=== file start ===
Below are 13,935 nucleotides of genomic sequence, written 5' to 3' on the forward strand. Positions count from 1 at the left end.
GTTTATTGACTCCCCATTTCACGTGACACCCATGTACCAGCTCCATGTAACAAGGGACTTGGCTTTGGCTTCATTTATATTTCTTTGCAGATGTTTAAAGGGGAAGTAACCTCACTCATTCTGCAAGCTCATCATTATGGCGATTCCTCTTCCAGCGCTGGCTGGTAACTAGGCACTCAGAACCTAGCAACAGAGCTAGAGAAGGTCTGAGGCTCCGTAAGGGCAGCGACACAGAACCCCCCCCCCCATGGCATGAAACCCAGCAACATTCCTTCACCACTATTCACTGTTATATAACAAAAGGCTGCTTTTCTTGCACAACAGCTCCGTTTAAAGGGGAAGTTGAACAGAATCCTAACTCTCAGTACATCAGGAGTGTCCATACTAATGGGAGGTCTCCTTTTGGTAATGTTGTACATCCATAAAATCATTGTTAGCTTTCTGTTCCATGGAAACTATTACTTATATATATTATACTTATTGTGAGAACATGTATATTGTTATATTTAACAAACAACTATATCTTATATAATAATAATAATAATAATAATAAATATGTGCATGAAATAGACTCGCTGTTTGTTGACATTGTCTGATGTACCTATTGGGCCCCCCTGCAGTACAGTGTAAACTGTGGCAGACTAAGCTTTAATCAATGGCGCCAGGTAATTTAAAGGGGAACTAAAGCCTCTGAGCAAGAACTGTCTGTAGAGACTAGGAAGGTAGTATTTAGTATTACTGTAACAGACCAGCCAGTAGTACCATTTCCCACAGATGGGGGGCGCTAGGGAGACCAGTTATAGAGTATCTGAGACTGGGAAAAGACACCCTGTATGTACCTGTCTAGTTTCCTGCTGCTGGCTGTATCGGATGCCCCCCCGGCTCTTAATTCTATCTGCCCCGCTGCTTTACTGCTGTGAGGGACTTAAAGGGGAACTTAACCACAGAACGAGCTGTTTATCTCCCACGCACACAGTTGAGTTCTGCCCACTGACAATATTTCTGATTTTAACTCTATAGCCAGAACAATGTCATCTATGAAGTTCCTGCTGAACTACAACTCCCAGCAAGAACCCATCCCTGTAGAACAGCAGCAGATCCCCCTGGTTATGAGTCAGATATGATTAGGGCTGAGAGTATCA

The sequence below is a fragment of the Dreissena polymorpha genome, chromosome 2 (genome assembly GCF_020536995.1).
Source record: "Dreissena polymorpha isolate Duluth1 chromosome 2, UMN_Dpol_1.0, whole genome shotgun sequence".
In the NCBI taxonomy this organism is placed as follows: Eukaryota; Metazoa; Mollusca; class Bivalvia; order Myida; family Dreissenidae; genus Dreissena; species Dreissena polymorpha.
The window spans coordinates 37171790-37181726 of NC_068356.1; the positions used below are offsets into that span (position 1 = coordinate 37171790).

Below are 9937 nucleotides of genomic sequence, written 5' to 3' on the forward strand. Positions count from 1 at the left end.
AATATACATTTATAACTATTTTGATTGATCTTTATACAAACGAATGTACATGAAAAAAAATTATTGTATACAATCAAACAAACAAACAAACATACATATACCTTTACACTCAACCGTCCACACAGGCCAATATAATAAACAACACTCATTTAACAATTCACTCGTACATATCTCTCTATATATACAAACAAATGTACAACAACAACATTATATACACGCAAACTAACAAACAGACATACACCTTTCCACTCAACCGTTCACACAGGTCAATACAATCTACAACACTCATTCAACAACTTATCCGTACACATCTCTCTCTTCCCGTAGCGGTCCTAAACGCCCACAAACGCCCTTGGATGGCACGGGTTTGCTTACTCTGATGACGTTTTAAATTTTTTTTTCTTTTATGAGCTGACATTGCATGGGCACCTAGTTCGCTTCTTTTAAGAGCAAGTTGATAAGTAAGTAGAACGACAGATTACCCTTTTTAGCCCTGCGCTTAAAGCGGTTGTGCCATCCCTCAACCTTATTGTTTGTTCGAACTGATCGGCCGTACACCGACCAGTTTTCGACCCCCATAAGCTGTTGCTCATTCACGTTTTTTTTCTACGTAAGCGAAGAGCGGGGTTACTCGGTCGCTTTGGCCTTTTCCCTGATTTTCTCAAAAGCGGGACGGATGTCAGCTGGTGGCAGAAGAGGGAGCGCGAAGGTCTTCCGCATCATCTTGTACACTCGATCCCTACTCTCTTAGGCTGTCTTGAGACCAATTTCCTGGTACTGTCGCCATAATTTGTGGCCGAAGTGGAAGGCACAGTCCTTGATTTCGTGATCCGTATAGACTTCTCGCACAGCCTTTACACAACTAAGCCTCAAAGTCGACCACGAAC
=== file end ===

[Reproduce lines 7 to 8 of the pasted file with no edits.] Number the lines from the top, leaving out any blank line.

Below are 9937 nucleotides of genomic sequence, written 5' to 3' on the forward strand. Positions count from 1 at the left end.
AATATACATTTATAACTATTTTGATTGATCTTTATACAAACGAATGTACATGAAAAAAAATTATTGTATACAATCAAACAAACAAACAAACATACATATACCTTTACACTCAACCGTCCACACAGGCCAATATAATAAACAACACTCATTTAACAATTCACTCGTACATATCTCTCTATATATACAAACAAATGTACAACAACAACATTATATACACGCAAACTAACAAACAGACATACACCTTTCCACTCAACCGTTCACACAGGTCAATACAATCTACAACACTCATTCAACAACTTATCCGTACACATCTCTCTCTTCCCGTAGCGGTCCTAAACGCCCACAAACGCCCTTGGATGGCACGGGTTTGCTTACTCTGATGACGTTTTAAATTTTTTTTTCTTTTATGAGCTGACATTGCATGGGCACCTAGTTCGCTTCTTTTAAGAGCAAGTTGATAAGTAAGTAGAACGACAGATTACCCTTTTTAGCCCTGCGCTTAAAGCGGTTGTGCCATCCCTCAACCTTATTGTTTGTTCGAACTGATCGGCCGTACACCGACCAGTTTTCGACCCCCATAAGCTGTTGCTCATTCACGTTTTTTTTCTACGTAAGCGAAGAGCGGGGTTACTCGGTCGCTTTGGCCTTTTCCCTGATTTTCTCAAAAGCGGGACGGATGTCAGCTGGTGGCAGAAGAGGGAGCGCGAAGGTCTTCCGCATCATCTTGTACACTCGATCCCTACTCTCTTAGGCTGTCTTGAGACCAATTTCCTGGTACTGTCGCCATAATTTGTGGCCGAAGTGGAAGGCACAGTCCTTGATTTCGTGATCCGTATAGACTTCTCGCACAGCCTTTACACAACTAAGCCTCAAAGTCGACCACGAAC